Egypt's ruling military council was considering on Monday whether to accept the resignation of the entire cabinet tendered the day before, after violent clashes in Cairo's Tahrir square between police and protesters, a cabinet source said on Monday.

The cabinet spokesman Mohamed Hegazy said "considering the difficult circumstances the country is going through in the current period, the government will continue to perform its full duties until a decision on the resignation is made," state news agency MENA quoted him as saying.

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A military official told Reuters that the ruling council is seeking agreement on a new prime minister before it accepts the resignation submitted by the cabinet of Prime Minister Essam Sharaf.

The resignation comes as the death toll from protests in the Egyptian capital topped 30, as clashes between protesters and security forces continued for three days. Medical sources put the number of dead at 33 while the Egyptian health Ministry said 22 people had been killed.

Protesters demanding Egypt's ruling generals hand over power beat back a new police raid to evict them from Cairo's central Tahrir Square on Monday, witnesses said.

At least 425 people have been wounded since violence erupted in downtown Cairo three days ago, according to the Egyptian Health Ministry. Police fired tear gas and attacked a makeshift field hospital, while protesters broke up pavements to hurl the chunks of concrete at police.

Clashes in Egypt (Reuters)

UN Secretary-General Ban Ki-moon expressed deep concern on Monday about violence in Egypt and called on authorities to guarantee the right to peaceful protest.

Ban "is deeply concerned about the violence in Egypt during the last few days, particularly in Cairo," said a statement issued by his spokesman Martin Nesirky. "He deplores the loss of life and the many injuries," the statement added. Morgue officials said the death toll had risen to 33.

Nesirky said Ban called on Egypt's transitional authorities to guarantee the protection of human rights and civil liberties for all Egyptians, including the right to peaceful protest.

"He urges restraint and calm by all parties to enable a peaceful and inclusive electoral process as part of Egypt's transition to democracy and the early establishment of civilian rule,"
the statement continued.

"There is clearly no going back as you can see this violence cannot be swept under the table," said Essam Gouda, a protester in Tahrir, who said two marches were due to converge there by mid-afternoon.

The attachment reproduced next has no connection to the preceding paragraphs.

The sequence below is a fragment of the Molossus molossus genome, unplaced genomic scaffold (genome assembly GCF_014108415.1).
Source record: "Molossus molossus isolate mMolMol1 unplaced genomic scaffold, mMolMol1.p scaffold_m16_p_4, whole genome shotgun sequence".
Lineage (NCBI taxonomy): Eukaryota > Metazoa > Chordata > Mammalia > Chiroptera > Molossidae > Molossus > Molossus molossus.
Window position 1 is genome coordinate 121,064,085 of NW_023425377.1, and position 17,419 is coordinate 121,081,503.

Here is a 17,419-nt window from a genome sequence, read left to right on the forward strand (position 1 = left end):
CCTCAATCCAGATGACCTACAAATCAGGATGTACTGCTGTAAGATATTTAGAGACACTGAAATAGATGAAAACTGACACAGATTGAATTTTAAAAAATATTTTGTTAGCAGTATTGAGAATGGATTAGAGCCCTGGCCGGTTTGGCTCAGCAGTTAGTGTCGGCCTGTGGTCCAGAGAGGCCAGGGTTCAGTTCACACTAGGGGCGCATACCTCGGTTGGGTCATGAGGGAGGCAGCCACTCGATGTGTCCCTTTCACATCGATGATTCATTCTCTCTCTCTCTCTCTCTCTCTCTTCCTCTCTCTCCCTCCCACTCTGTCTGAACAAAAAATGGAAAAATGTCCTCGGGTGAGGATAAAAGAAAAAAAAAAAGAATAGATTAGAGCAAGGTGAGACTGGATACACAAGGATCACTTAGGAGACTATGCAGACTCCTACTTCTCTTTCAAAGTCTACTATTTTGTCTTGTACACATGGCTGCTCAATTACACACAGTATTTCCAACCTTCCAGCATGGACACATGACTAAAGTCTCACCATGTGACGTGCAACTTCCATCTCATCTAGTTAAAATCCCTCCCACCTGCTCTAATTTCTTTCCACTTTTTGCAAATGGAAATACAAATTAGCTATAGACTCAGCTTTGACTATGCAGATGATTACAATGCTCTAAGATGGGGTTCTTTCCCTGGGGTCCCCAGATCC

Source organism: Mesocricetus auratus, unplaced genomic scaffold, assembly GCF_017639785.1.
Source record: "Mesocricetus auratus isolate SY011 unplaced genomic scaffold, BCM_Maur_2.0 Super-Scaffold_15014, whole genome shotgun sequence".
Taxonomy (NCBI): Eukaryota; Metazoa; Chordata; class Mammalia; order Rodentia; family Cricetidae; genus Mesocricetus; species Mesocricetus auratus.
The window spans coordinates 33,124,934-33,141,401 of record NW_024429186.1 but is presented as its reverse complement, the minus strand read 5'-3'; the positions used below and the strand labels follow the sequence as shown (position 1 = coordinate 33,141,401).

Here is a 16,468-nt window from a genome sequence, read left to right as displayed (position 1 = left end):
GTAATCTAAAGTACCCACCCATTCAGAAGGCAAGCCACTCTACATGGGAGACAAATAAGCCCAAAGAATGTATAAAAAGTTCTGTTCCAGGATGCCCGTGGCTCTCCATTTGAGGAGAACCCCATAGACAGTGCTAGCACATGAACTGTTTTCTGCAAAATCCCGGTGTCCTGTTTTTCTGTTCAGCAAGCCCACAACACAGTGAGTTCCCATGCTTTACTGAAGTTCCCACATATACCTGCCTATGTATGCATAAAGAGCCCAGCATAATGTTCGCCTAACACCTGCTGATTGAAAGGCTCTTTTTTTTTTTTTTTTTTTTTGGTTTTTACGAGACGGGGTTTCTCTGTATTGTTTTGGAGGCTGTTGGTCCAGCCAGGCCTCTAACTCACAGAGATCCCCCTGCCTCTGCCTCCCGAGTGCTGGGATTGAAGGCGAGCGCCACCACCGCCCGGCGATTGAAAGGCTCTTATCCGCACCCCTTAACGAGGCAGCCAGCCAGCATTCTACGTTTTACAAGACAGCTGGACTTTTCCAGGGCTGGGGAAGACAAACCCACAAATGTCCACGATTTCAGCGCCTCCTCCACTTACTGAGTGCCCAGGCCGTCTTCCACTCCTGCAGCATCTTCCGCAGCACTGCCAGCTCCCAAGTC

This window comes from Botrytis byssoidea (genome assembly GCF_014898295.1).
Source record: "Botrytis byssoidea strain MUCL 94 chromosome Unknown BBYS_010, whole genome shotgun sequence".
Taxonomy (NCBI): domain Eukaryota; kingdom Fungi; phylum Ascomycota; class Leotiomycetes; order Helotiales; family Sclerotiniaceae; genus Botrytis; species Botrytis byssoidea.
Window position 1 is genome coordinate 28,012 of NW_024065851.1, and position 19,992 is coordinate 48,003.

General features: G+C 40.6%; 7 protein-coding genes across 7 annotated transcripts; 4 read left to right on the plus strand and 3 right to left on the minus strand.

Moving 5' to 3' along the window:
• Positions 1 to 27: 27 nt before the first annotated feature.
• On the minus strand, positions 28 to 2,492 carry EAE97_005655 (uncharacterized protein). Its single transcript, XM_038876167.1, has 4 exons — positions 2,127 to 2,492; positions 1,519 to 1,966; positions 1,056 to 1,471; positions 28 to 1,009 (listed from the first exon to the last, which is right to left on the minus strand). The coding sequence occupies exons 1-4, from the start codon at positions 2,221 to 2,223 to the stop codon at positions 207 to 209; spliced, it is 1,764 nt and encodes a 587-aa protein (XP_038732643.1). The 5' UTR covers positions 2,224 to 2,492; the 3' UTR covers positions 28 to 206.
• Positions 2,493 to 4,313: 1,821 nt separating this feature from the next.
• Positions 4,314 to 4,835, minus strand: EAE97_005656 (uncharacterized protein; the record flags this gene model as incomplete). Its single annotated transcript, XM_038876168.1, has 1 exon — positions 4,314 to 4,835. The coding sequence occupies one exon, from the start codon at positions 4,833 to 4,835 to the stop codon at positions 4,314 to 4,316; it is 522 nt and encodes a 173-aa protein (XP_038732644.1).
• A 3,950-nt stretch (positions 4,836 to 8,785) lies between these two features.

"We aim to control the entry points to the square so that security doesn't block protesters from entering," said Essam.

Tahrir Square was the rallying point for protesters in Cairo when an 18-day uprising toppled Mubarak from three decades of power in February.

With just a week before voting in the first free parliamentary election in decades, the confrontations have raised concerns about how smooth voting will be.

Egyptians elect a new parliament in a staggered vote that starts on Nov. 28, but even when the assembly is picked, presidential powers remain with the army until a presidential poll, which may not happen until late 2012 or early 2013. Protesters want a much swifter transition.

Protesters standing in cloud of tear gas (Reuters)

Police backed by army officers fired salvos of gas canisters and charged demonstrators in the square as darkness fell on Sunday, temporarily sending protesters fleeing. Demonstrators brandished spent shotgun cartridges and bullet casings, although police denied using live rounds.

Security forces burned down banners and Internet clips, which could not be independently checked, showed police beating protesters with sticks, pulling them by the hair and, in one case, dumping what appeared to be a corpse on piles of rubbish.

Demonstrators swiftly regrouped in side streets and returned to take control of the square overnight before police tried again to retake Tahrir after dawn.

Field Marshal Mohamed Hussein Tantawi, Mubarak's defense minister for two decades and who leads the army council, has become a target of protests.

"I don't want Tantawi ... I am staying tonight," said Ayman Ramadan, a data entry employee, said early on Monday morning.

Outside the burning apartment building, protesters chanted: "Tantawi burnt it and here are the revolutionaries!"

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